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Sometimes I wonder why I chose to write a book set in the past, when it would have been so much simpler to write something contemporary.  The beauty of writing a book set in your own time is that all the cultural references are there – current, and so familiar as to be instinctive.  But as soon as you go back into another age, you can’t take anything for granted.  Here are some of the things I have had to research and check over the past few days:

  • Can you use the term “unshriven” of a baby, to mean the same as “unchristened”?  [Probably not: to be shriven or unshriven, you really need to be able to conceive of the concept of sin, so at least talking.]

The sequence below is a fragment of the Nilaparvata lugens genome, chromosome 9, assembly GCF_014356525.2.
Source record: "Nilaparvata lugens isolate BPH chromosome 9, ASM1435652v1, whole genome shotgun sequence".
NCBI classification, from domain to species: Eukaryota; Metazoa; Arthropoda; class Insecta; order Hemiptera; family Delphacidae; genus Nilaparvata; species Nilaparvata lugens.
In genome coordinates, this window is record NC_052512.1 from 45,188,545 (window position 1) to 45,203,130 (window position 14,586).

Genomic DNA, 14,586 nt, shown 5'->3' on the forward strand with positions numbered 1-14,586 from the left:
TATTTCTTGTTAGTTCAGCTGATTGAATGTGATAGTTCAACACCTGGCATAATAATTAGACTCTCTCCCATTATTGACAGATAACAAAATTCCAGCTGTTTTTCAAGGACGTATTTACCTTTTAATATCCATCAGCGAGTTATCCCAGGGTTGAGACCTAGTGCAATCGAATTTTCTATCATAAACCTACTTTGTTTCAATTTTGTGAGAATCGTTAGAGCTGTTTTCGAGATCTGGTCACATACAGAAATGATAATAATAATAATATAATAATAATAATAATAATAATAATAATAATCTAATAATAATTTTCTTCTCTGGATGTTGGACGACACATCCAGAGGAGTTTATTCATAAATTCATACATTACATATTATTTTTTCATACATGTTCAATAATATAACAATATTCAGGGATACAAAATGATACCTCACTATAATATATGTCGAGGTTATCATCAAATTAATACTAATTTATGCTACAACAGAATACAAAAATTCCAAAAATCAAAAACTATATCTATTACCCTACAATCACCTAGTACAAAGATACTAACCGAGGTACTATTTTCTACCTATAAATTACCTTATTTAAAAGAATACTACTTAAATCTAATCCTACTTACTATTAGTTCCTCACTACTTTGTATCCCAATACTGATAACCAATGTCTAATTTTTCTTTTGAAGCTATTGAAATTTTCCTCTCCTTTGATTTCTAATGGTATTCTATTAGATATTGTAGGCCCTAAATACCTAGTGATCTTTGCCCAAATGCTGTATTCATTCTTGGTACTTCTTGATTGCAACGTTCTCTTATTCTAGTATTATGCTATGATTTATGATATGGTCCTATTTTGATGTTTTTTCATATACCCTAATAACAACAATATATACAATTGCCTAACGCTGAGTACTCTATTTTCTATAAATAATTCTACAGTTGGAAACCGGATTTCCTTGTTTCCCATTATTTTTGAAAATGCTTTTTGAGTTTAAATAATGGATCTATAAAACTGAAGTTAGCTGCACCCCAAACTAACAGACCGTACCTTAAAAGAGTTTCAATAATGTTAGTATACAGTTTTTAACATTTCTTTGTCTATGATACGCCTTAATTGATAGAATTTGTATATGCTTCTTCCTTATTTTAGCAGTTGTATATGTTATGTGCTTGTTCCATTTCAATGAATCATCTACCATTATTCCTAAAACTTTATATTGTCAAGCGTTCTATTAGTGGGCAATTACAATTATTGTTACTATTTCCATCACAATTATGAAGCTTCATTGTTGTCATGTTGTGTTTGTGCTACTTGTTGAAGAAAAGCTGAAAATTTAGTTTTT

• When people in Regency times took a hackney coach (their version of a black cab), did they call it a “hackney” or a “coach”?  [Hackney.]
  • Did well-to-do people drink tea at breakfast time?  [Yes.]
  • What did you call a man who lived on the immoral earnings of women?  [It’s not the start of a joke – and it’s a pimp, same as today.]

I tell you, if anyone ever explores my Internet search history, I’m in for some funny looks.

But of course the reason that I did choose to set my book in the past is exactly this sort of nit-picking: the fun and intellectual challenge of researching another world and then describing it convincingly for my readers.  Plus the police uniforms were way better back then: more top hats and canes and fewer hi-vis jackets and stab vests.

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